If you are building a web service, you should most certainly build regular email communication with your users/members as one of the key features of your service. There are a few things to be aware of though. First, you may have trouble getting your email delivered. Many new services find that their verification emails, friend notification emails, and regular communication emails end up in spam filters. Our portfolio company Return Path has a number of services you can use to address that problem.

You should also make it very simple for users to unsubscribe from your emails if they don't want to get them. Putting an unsubscribe link in every email you send it is best practice and it should take literally one or two clicks to do an unsubscribe.

We expect to see a number of robust cloud-based e-mail sending solutions appear in the next year, including something from Amazon Web Services. They should make adding email to your web services even simpler than it is today.

The bottom line is that email is the most used form of internet communication today and it is likely to remain so for a long long time. So leverage it to get your web service pushed out to your users, just like Anthony has done with the Hype Machine this week.


Founder Liquidity

One of the better VC blogs out there is a newcomer, Mark Suster's Both Sides Of The Table.

Last week he asked the question, "Should Founders Be Allowed To Take Money Off The Table?"  It's a good post and the comments are worth reading (as is the case on most VC blogs).

When I first got into the VC business in the mid 80s, it was considered a non-starter that entrepreneurs would get liquid before the VCs. The mindset was "they get out when we get out". That was what I was taught and I felt pretty strongly about it until the late 90s.

What happened to change my mind is I saw entrepreneurs lose everything even though they had made VCs a lot of money. Most of the time that happened when they took companies public too early, the VCs cashed out, the entrepreneurs couldn't, they ran out of money, and had to sell cheap or in some cases the companies went bankrupt.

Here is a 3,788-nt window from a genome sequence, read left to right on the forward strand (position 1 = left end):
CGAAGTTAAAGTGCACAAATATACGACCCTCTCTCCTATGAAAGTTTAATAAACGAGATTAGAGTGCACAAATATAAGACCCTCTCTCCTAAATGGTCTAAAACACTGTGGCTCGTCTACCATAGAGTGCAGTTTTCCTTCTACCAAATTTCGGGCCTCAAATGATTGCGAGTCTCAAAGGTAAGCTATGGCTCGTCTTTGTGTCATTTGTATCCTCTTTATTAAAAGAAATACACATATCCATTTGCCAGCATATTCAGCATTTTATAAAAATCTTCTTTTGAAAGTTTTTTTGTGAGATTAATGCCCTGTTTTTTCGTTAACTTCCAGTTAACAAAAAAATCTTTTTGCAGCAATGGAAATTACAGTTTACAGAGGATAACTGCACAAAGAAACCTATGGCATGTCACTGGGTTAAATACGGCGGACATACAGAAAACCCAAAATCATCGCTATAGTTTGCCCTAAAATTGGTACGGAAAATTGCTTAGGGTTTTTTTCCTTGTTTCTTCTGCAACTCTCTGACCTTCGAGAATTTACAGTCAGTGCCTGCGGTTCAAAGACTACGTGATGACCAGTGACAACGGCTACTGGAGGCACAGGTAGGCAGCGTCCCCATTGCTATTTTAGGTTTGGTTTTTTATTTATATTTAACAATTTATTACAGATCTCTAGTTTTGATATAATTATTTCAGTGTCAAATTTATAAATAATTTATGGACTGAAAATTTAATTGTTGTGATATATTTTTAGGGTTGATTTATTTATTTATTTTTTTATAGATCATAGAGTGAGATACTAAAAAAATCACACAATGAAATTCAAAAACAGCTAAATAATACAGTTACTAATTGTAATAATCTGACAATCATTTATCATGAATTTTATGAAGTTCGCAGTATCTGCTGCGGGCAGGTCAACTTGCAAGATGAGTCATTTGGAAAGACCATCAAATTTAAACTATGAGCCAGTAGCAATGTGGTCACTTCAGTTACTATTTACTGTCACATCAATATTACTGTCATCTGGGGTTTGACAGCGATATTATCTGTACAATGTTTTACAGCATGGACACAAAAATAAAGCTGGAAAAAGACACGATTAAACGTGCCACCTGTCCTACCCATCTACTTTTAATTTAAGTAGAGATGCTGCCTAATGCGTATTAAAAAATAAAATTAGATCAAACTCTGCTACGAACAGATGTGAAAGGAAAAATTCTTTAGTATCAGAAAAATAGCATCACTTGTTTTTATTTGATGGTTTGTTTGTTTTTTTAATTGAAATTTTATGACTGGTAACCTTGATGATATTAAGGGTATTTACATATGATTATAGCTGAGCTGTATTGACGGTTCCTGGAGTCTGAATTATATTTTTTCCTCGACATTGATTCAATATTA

That taught me that often the entrepreneurs have to hang in there longer than the VCs in order to get a good exit. If that is the case, then it is entirely reasonable to offer them some early liquidity in return.

I've also seen entrepreneurs choose to sell the company prematurely because they want to take some money off the table. If offered the opportunity to take a bit off the table and swing for the fences, many would prefer to do that. We've participated in several of these situations and I can say for certain that founder liquidity has been a positive for the founder, the company, and the VC investors.

There are some caveats, of course. I don't like to see founders take too much off the table. If they are going to take a ton off the table, then its better to sell the company. And you have to be careful because these transactions will impact the strike prices that you can grant options at. There isn't much that can be done about that, but the fewer times founders do this the better from a strike price perspective.

So I am with Mark Suster on this one. I think the trend in the venture capital business is toward more founder liquidity and I think its a good thing, within reason.

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The Foursquare "Crush"

Yesterday evening the news leaked out about Foursquare's first round financing which our firm is thrilled to be involved in. The company had hoped to announce the financing next week and still plans to post a long post on Tuesday talking about " what this means for foursquare and the things we’ll be building / fixing for our users". If you are into Foursquare, keep an eye out for that.

In the Business Insider's post about the Foursquare financing, Dan Frommer writes:

It became fairly obvious that USV would lead Foursquare's round when partner Fred Wilson revealed his crush on the service several weeks ago.

To be honest this transaction tested my belief that blogging about stuff you are interested in is a good thing. I first wrote that I was playing foursquare in mid July and since then I've blogged about Foursquare, twittered it, and flickr'd it more than few times. Our entire firm was pretty public about our interest in Foursquare.

The Foursquare financing was among the most competitive early round financings I've seen in a long time with a bunch of term sheets offered and even more people trying to get into it once the deal was cooked. Dan's use of the word crush could be also used to describe the pressure on Dennis and Naveen to sort through all of their different options. And in the midst of all of that, our firm was publicly on record that we liked the service and were using it actively.